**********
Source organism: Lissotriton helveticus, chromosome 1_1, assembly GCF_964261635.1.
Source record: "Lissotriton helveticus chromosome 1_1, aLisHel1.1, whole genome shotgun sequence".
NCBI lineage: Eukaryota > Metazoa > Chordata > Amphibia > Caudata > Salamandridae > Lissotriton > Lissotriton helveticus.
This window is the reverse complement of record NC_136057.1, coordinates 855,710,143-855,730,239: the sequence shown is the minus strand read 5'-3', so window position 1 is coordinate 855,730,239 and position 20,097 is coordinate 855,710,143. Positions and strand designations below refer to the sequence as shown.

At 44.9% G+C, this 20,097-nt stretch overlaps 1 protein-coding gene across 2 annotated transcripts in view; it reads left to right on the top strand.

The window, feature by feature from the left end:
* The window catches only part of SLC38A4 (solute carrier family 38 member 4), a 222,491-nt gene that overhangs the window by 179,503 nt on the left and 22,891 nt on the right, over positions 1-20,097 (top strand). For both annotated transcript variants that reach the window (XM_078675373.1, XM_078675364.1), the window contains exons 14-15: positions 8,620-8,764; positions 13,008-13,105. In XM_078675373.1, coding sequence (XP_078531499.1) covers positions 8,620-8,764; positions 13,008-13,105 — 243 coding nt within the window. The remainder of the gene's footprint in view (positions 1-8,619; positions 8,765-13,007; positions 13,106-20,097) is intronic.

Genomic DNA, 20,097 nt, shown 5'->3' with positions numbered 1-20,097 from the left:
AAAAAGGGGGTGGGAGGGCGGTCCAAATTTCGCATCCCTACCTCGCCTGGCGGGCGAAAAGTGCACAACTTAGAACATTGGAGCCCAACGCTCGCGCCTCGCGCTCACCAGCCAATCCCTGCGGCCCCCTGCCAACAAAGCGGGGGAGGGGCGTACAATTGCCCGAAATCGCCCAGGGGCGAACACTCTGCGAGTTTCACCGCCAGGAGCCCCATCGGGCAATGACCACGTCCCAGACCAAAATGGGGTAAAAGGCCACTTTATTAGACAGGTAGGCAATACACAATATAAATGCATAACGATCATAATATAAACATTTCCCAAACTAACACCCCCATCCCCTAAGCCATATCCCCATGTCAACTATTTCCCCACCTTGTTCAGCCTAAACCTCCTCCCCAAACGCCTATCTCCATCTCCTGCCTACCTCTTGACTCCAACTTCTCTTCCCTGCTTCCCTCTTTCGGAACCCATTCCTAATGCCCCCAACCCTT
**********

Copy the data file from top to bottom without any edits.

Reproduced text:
Source organism: Lissotriton helveticus, chromosome 1_1, assembly GCF_964261635.1.
Source record: "Lissotriton helveticus chromosome 1_1, aLisHel1.1, whole genome shotgun sequence".
NCBI lineage: Eukaryota > Metazoa > Chordata > Amphibia > Caudata > Salamandridae > Lissotriton > Lissotriton helveticus.
This window is the reverse complement of record NC_136057.1, coordinates 855,710,143-855,730,239: the sequence shown is the minus strand read 5'-3', so window position 1 is coordinate 855,730,239 and position 20,097 is coordinate 855,710,143. Positions and strand designations below refer to the sequence as shown.

At 44.9% G+C, this 20,097-nt stretch overlaps 1 protein-coding gene across 2 annotated transcripts in view; it reads left to right on the top strand.

The window, feature by feature from the left end:
* The window catches only part of SLC38A4 (solute carrier family 38 member 4), a 222,491-nt gene that overhangs the window by 179,503 nt on the left and 22,891 nt on the right, over positions 1-20,097 (top strand). For both annotated transcript variants that reach the window (XM_078675373.1, XM_078675364.1), the window contains exons 14-15: positions 8,620-8,764; positions 13,008-13,105. In XM_078675373.1, coding sequence (XP_078531499.1) covers positions 8,620-8,764; positions 13,008-13,105 — 243 coding nt within the window. The remainder of the gene's footprint in view (positions 1-8,619; positions 8,765-13,007; positions 13,106-20,097) is intronic.

Genomic DNA, 20,097 nt, shown 5'->3' with positions numbered 1-20,097 from the left:
AAAAAGGGGGTGGGAGGGCGGTCCAAATTTCGCATCCCTACCTCGCCTGGCGGGCGAAAAGTGCACAACTTAGAACATTGGAGCCCAACGCTCGCGCCTCGCGCTCACCAGCCAATCCCTGCGGCCCCCTGCCAACAAAGCGGGGGAGGGGCGTACAATTGCCCGAAATCGCCCAGGGGCGAACACTCTGCGAGTTTCACCGCCAGGAGCCCCATCGGGCAATGACCACGTCCCAGACCAAAATGGGGTAAAAGGCCACTTTATTAGACAGGTAGGCAATACACAATATAAATGCATAACGATCATAATATAAACATTTCCCAAACTAACACCCCCATCCCCTAAGCCATATCCCCATGTCAACTATTTCCCCACCTTGTTCAGCCTAAACCTCCTCCCCAAACGCCTATCTCCATCTCCTGCCTACCTCTTGACTCCAACTTCTCTTCCCTGCTTCCCTCTTTCGGAACCCATTCCTAATGCCCCCAACCCTT